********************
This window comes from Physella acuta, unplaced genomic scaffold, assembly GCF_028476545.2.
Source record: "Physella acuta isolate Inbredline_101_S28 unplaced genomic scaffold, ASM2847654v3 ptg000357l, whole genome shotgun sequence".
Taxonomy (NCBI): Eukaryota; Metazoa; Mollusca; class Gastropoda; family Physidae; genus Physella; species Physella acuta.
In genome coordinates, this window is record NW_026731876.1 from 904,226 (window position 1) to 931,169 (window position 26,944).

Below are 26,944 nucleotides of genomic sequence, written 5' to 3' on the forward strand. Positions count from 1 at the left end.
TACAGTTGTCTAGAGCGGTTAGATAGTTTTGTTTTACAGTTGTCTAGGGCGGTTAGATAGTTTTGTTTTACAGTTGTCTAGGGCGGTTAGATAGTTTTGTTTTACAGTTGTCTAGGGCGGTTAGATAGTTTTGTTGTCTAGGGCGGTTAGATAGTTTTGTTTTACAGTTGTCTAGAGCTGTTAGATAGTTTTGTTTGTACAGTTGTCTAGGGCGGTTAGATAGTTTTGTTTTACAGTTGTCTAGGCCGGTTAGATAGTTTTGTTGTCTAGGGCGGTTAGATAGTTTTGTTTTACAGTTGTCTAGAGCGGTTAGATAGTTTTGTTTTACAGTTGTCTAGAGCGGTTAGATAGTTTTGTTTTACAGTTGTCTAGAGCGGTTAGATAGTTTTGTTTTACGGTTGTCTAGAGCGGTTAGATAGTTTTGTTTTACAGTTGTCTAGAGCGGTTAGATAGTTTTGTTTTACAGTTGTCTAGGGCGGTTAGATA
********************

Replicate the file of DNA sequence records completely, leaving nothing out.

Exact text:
This window comes from Physella acuta, unplaced genomic scaffold, assembly GCF_028476545.2.
Source record: "Physella acuta isolate Inbredline_101_S28 unplaced genomic scaffold, ASM2847654v3 ptg000357l, whole genome shotgun sequence".
Taxonomy (NCBI): Eukaryota; Metazoa; Mollusca; class Gastropoda; family Physidae; genus Physella; species Physella acuta.
In genome coordinates, this window is record NW_026731876.1 from 904,226 (window position 1) to 931,169 (window position 26,944).

Below are 26,944 nucleotides of genomic sequence, written 5' to 3' on the forward strand. Positions count from 1 at the left end.
TACAGTTGTCTAGAGCGGTTAGATAGTTTTGTTTTACAGTTGTCTAGGGCGGTTAGATAGTTTTGTTTTACAGTTGTCTAGGGCGGTTAGATAGTTTTGTTTTACAGTTGTCTAGGGCGGTTAGATAGTTTTGTTGTCTAGGGCGGTTAGATAGTTTTGTTTTACAGTTGTCTAGAGCTGTTAGATAGTTTTGTTTGTACAGTTGTCTAGGGCGGTTAGATAGTTTTGTTTTACAGTTGTCTAGGCCGGTTAGATAGTTTTGTTGTCTAGGGCGGTTAGATAGTTTTGTTTTACAGTTGTCTAGAGCGGTTAGATAGTTTTGTTTTACAGTTGTCTAGAGCGGTTAGATAGTTTTGTTTTACAGTTGTCTAGAGCGGTTAGATAGTTTTGTTTTACGGTTGTCTAGAGCGGTTAGATAGTTTTGTTTTACAGTTGTCTAGAGCGGTTAGATAGTTTTGTTTTACAGTTGTCTAGGGCGGTTAGATA